The printing company, on the other hand, came across as tone-deaf at best — and deliberately misleading at worst. Weeks later, after the holidays were a dot in the rearview mirror, customers were still posting on the page warning others to never order from the company again.
For whatever reason, the company’s social media team pretended that hundreds of disgruntled customers weren’t plastering their happy Facebook feed with angry comments, and instead to plow ahead with unwavering cheer. As the company’s operations publicly melted down around them, the people posting the social content were living in the land of sparkles and champagne, carefree festivities, and can’t-fail expedited shipping. They focused their message on new customers who hadn’t yet experienced the letdown of the company experience, and ignored the reality that their company couldn’t follow through on this happy shiny picture they painted.
It’s in times like these that the breakdown in communication channels becomes so horrifyingly apparent to the outside world. I can only picture what was going on during those days leading up to the holiday. The social media writer was sitting in her cubicle on one side of the building, writing sales-focused calls to action and witty, sparkly copy. That was her job, and she could not be stopped. On the other side of the building, the customer-service team was trying to at least create the illusion they were monitoring social media channel support requests, but obviously weren’t empowered to resolve issues that way.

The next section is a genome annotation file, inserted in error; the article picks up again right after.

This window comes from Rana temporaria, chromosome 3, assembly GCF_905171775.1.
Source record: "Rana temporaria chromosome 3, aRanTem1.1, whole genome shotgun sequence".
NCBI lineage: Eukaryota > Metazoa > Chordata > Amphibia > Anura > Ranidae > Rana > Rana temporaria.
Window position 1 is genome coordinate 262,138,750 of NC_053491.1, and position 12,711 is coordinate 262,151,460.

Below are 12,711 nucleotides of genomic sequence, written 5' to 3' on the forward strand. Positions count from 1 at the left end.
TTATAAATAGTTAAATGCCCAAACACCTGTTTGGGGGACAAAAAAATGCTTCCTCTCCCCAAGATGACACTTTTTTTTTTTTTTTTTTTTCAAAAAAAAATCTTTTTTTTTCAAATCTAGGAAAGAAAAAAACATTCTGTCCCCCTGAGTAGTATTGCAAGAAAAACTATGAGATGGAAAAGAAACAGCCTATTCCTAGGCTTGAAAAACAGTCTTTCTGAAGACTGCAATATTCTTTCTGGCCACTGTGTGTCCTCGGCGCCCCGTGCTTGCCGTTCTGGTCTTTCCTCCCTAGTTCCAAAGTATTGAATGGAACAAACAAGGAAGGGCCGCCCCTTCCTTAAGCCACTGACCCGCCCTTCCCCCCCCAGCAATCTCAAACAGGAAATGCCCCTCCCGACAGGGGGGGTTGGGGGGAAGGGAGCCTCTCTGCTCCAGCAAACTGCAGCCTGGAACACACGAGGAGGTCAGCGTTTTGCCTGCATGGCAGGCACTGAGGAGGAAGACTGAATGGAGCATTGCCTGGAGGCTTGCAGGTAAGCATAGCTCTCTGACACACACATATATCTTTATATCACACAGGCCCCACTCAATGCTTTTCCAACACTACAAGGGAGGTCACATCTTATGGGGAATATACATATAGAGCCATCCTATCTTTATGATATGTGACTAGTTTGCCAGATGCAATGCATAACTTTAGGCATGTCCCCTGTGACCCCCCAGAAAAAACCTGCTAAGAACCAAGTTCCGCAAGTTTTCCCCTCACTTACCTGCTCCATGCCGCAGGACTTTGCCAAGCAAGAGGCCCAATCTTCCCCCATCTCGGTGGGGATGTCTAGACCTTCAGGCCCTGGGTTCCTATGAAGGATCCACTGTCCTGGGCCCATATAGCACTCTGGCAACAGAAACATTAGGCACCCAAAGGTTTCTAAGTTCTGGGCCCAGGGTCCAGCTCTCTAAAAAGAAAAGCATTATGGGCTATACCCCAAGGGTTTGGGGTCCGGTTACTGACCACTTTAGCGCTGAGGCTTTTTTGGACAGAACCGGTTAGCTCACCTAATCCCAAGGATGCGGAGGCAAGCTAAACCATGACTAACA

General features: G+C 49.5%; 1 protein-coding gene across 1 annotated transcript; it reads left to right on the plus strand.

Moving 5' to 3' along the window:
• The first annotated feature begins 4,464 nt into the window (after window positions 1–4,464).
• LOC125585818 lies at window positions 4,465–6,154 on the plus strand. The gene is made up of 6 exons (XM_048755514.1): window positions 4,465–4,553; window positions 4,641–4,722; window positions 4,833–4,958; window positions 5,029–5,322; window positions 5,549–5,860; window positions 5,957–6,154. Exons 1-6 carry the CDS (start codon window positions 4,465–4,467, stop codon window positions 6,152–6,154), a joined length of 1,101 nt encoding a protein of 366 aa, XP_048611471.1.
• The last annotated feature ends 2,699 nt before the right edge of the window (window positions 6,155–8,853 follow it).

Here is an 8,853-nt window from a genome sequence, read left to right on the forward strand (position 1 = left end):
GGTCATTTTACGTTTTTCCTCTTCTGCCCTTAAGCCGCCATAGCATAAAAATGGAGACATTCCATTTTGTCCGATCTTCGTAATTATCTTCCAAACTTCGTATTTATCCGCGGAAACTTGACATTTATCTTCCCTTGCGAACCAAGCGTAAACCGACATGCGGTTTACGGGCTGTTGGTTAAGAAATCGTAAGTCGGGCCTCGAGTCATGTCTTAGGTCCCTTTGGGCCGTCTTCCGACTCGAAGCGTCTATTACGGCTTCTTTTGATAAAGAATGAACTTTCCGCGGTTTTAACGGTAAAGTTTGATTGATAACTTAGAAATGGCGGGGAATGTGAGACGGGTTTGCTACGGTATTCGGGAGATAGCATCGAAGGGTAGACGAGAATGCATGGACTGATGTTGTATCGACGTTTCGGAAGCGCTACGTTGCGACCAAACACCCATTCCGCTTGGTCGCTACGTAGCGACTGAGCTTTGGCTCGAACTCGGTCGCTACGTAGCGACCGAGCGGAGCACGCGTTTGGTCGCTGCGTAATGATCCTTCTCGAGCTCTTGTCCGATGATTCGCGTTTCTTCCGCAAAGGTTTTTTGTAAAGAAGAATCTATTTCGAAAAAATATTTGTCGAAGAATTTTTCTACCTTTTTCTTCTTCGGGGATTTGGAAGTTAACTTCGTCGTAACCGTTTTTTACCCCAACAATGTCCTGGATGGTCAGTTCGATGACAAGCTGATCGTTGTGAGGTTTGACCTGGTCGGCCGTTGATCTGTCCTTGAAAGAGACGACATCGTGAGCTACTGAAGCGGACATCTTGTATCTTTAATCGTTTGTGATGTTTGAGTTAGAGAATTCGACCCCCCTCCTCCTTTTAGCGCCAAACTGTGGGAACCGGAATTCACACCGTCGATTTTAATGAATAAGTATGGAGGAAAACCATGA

In the middle of the building (or perhaps in another city altogether) was the PR team, which should actually have helped to guide the response to what I’d clearly identify as a crisis. But someone decided that the best way to deal with it is to let it just blow over or, at the very least, no one was able to step up and coordinate a logical response.
And that lack of coordination was devastating to the company’s brand. In one holiday season, this well-regarded print company suddenly created a vocal population of angry and disappointed ex-customers who vowed to never use the company again, and to share their negative experience on social media. With no apology or public acknowledgement of a problem, nor announcement that the problem has been resolved, the company is now happily focusing its social content and paid advertising on Valentine’s Day promotions — and has strewn behind it formerly loyal customers it will never win back.
This episode is a not-so-gentle reminder: each one of us responsible for an aspect of the customer relationship holds a precious piece of the brand experience in our hands. There’s no such thing as “our territory” or “their job.” All of us, together, own the experience — and it’s fragile, lovingly constructed, and too easily bruised and broken. We must work together to see the world through our customers’ eyes, and to communicate with them in ways that satisfy their needs and delight them emotionally.
When we don’t, it shows and consumers have no patience for it. Your history with them may not buy you time to get it right — research shows 89% of customers will abandon their relationship with a company after just one poor customer service experience. It’s more important than ever for the silos to come down and for companies to get their stories straight and to connect in an authentic way with their customers, across all their communication channels and touchpoints. A great place to start is to take the keys to your social platforms away from those crackhead bots.